Smallpox Found in Lithuanian Mummy Could Rewrite Virus' History

Child mummy
The child mummy with smallpox that researchers discovered in a Lithuanian Church. (Image credit: Kiril Cachovski | Lithuanian Mummy Project, 2015)

The mummy of a child discovered in a crypt beneath a Lithuanian church harbors the oldest sample found to date of the virus that causes smallpox, a new report said.

But the researchers' analysis of the virus, called the variola virus, suggests that smallpox first appeared in humans much more recently than thought, the researchers said. Scientists had thought that smallpox was an ancient disease that plagued humanity for millennia.

The researchers drew their conclusion by taking virus from the mummy of the child, who lived between 1643 and 1665, and comparing that strain against variola viruses that date to the mid-1900s. The differences, or mutations, that the researchers found suggest that the strains shared a common ancestor that first arose between 1588 and 1645, the researchers said. That time period was filled with human exploration, migration and colonization — activities that could have spread the virus worldwide, the researchers noted. [Tiny & Nasty: Images of Things That Make Us Sick]

More studies are needed to confirm that the smallpox virus indeed arose that recently, but if it did, this would cast doubt on the previously suggested idea that people in ancient Egypt had smallpox. Although 3,000- to 4,000-year-old Egyptian mummies have pockmark scarring, a symptom of smallpox, these scars could have also come from measles or chickenpox, said the study's first author, Ana Duggan, a postdoctoral fellow at the McMaster University Ancient DNA Centre in Canada.

If smallpox had arisen thousands of years ago, the researchers would have seen a high degree of diversity between the viruses that they compared, Duggan said. "We don't see that," she told Live Science.

In addition, the researchers' analysis of the mummy's virus also suggests that the two known forms of the virus — variola major and variola minor — likely split from each other after the English doctor Edward Jenner famously developed the first smallpox vaccine, in the late 1700s, the researchers said.

The finding about the major-minor split is "by no means conclusive, but it opens the idea that maybe this split between the major and the less virulent, minor strain was an evolutionary response to the vaccine," Duggan said.

Child mummy

Researchers have been studying several mummies found in the crypt of the Dominican Church of the Holy Spirit in Vilnius, Lithuania, since the 1930s. But the authors of the new study are the first to figure out that one mummy, of a child between ages 2 and 4, contained the smallpox virus.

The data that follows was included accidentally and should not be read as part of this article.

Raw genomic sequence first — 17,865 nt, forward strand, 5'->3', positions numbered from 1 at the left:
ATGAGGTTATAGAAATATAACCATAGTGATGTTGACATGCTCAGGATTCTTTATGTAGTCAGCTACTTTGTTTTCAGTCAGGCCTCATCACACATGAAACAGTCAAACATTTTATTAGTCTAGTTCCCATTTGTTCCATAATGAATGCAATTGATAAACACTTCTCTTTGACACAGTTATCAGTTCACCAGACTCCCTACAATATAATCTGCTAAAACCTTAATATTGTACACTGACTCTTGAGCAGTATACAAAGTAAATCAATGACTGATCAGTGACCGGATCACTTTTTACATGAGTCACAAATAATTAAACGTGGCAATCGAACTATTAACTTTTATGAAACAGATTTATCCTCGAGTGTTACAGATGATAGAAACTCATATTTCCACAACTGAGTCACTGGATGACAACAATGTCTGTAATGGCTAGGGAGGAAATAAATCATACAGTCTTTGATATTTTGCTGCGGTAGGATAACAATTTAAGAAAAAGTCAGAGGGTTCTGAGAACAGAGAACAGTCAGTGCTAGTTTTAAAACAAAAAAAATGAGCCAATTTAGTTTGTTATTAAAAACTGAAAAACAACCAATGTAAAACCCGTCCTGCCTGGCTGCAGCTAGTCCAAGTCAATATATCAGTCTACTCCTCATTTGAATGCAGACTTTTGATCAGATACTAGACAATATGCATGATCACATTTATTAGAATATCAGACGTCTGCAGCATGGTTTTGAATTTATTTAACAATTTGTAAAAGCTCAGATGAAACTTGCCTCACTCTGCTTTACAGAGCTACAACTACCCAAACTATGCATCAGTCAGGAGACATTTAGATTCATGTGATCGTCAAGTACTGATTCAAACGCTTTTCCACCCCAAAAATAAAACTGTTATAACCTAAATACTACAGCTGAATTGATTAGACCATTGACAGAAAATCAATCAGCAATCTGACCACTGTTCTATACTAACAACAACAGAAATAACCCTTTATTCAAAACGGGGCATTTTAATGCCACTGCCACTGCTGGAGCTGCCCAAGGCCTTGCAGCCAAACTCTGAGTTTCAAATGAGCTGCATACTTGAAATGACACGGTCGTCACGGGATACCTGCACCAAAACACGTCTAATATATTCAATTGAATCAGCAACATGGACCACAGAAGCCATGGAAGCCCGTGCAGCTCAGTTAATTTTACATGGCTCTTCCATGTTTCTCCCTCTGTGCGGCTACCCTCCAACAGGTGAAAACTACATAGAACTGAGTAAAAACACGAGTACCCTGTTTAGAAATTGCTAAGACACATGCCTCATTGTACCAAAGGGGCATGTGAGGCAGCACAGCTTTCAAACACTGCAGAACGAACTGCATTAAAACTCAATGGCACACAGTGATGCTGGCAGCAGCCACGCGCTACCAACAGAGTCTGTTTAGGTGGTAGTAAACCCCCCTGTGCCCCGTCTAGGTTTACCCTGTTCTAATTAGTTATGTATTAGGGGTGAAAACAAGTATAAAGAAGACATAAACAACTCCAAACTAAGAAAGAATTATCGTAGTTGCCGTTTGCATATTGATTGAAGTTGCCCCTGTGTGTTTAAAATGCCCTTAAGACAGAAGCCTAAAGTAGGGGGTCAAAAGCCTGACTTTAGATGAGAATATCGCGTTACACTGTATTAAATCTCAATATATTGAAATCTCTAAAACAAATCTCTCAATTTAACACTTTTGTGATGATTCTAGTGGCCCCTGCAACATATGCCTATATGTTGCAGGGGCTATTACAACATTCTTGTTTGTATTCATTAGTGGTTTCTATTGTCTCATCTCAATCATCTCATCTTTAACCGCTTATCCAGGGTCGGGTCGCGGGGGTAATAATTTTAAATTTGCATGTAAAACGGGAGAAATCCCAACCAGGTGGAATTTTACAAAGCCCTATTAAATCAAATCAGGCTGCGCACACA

It's unclear whether the child was male or female, but the researchers did establish, through radiocarbon dating, that the child lived about 360 years ago. Smallpox outbreaks were happening across Europe at that time. 

Smallpox once killed about three out of every 10 people who got it. The illness could also lead to disfigurement and blindness. Smallpox is the first and so far only human disease eradicated by vaccination, Duggan said.

The researchers' sample of the variola virus taken from the mummy was badly disintegrated, but the scientists rebuilt it by comparing it to existing variola sequences, and also using DNA sequences from the mummy's skin, the scientists said.

Smallpox origins

The scientists said they are hopeful that the findings will help virologists trace the background of smallpox and other viruses. [27 Devastating Infectious Diseases]

"We still don't know when smallpox first appeared in humans, and we don't know what animal it came from. And we don't know that because we don't have any older historical samples to work with" study co-author Edward Holmes, a professor of evolutionary biology at the University of Sydney in Australia, said in the statement.

The new study puts "a new perspective on this very important disease, but it's also showing us that our historical knowledge of viruses is just the tip of the iceberg," Holmes said.

The study was published online today (Dec. 8) in the journal Current Biology.

Original article on Live Science.

Laura Geggel

Laura is the archaeology and Life's Little Mysteries editor at Live Science. She also reports on general science, including paleontology. Her work has appeared in The New York Times, Scholastic, Popular Science and Spectrum, a site on autism research. She has won multiple awards from the Society of Professional Journalists and the Washington Newspaper Publishers Association for her reporting at a weekly newspaper near Seattle. Laura holds a bachelor's degree in English literature and psychology from Washington University in St. Louis and a master's degree in science writing from NYU.